What is Agency Cost and who bears them?
An agency cost is a cost of reducing agency conflict among the owner/ principal (stockholders) and managers (agent). We can also say the cost which is bears by the company to reduce the agency conflict is basically known as agency cost and this cost must be maintained by the respective parties or by the company. To reduce agency conflict some effective measures can be taken which is cost worthy.
Managers can be encouraged to act in the stockholder’s best interests through incentives, constraints, and punishments. But these tools are effective only if shareholders can observe all of the actions taken by managers. A moral hazard problem, defined here as a situation in which agents take unobserved actions in their own interests, arises because it is virtually impossible for shareholders to monitor all managerial actions. To reduce agency conflicts and the moral hazard problem, stockholders must incur agency costs, which include all costs designed to encourage managers to maximize shareholder wealth rather than act in their own self-interests.
There are three major categories of agency costs
- Expenses to monitor managerial actions, such as audit cost,
- Expenditures to structure the organization in a way that will limit undesirable managerial behavior, such as appointing outside investors to the board of directors, and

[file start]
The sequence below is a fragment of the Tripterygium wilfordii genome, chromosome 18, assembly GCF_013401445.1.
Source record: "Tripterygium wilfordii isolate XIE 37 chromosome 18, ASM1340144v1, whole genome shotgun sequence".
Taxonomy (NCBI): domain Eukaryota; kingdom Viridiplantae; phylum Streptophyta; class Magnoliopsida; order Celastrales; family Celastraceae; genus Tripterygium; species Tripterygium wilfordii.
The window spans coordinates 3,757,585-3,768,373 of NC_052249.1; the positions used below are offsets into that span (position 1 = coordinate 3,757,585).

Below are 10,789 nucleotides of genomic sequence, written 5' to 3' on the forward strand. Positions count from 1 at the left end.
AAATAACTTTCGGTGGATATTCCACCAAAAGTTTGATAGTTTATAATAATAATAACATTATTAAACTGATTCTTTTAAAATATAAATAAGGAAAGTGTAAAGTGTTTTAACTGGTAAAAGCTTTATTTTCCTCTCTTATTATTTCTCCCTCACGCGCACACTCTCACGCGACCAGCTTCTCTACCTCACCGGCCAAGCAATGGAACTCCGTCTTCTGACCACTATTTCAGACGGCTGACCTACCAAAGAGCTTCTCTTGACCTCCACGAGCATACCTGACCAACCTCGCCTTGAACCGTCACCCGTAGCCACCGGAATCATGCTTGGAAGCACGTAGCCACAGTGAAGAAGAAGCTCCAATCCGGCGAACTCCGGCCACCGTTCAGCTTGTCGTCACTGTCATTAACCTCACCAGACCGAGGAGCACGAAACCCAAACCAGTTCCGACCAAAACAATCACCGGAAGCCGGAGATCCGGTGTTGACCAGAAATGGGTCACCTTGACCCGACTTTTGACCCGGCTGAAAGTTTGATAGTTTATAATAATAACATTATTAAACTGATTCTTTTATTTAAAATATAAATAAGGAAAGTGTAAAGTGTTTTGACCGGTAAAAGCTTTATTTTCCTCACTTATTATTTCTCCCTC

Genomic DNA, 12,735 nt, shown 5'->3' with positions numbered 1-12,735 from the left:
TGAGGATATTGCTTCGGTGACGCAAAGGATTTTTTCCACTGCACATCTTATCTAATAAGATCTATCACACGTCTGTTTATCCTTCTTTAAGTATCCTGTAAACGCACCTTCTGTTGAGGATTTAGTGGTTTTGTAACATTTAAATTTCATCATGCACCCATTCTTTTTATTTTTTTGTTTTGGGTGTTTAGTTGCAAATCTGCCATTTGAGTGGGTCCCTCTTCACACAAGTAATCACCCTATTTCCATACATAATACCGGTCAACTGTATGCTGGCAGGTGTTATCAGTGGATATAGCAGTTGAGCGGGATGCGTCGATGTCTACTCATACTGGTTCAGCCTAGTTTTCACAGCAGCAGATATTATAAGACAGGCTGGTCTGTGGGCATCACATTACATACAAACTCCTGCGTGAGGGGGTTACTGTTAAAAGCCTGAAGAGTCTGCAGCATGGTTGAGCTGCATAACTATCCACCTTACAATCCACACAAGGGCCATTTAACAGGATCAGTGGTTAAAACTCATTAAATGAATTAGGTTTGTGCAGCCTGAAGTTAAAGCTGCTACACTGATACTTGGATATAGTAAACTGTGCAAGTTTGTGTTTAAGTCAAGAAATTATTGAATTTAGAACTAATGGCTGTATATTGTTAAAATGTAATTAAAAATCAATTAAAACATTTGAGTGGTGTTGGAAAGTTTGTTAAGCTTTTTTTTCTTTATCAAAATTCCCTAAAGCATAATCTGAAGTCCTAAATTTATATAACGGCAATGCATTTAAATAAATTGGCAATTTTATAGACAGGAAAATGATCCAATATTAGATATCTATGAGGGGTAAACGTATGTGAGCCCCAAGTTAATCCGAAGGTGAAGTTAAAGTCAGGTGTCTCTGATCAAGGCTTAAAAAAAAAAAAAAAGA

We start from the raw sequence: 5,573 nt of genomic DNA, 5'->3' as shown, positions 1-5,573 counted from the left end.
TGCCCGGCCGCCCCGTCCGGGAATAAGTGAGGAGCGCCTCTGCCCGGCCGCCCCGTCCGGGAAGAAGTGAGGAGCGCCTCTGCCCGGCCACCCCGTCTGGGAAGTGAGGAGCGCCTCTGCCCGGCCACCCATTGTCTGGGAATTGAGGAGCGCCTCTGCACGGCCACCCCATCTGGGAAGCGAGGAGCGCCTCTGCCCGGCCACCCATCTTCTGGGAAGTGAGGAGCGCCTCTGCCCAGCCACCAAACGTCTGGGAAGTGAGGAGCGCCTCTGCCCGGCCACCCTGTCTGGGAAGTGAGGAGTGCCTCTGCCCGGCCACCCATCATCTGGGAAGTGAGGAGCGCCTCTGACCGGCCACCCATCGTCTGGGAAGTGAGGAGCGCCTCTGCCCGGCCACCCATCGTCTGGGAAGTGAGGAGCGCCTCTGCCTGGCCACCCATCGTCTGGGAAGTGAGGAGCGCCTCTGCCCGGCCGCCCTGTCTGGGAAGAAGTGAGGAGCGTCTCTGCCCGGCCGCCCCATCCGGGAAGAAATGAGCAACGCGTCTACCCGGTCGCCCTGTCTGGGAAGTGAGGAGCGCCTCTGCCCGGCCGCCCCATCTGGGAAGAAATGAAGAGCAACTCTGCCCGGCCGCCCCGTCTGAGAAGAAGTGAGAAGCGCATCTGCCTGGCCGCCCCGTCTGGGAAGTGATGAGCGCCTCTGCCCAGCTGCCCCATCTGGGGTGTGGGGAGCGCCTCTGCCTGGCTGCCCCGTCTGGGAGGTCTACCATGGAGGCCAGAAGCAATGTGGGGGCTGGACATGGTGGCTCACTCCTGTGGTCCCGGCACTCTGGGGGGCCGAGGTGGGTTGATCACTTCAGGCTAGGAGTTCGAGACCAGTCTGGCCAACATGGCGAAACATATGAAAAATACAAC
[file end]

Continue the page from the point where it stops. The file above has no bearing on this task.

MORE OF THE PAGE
- Opportunity costs that are incurred when restrictions, such as requirements for stockholders to vote on certain issues, limit the ability of managers to take timely actions that would contribute to shareholder wealth.
Agency costs must bear by shareholders. In the absence of any effort whatever to affect managerial behavior, and hence with zero agency costs, there will almost certainly be some loss of shareholder wealth due to improper managerial actions. Conversely, agency costs would be very high if shareholders attempted to ensure that every single managerial action coincided exactly with shareholder interests. Thus, the optimal amount of agency costs to be borne by shareholders should be viewed like any other investment decision.
Md. Nahian Mahmud Shaikat
Institute of Business Administration (IBA-JU)
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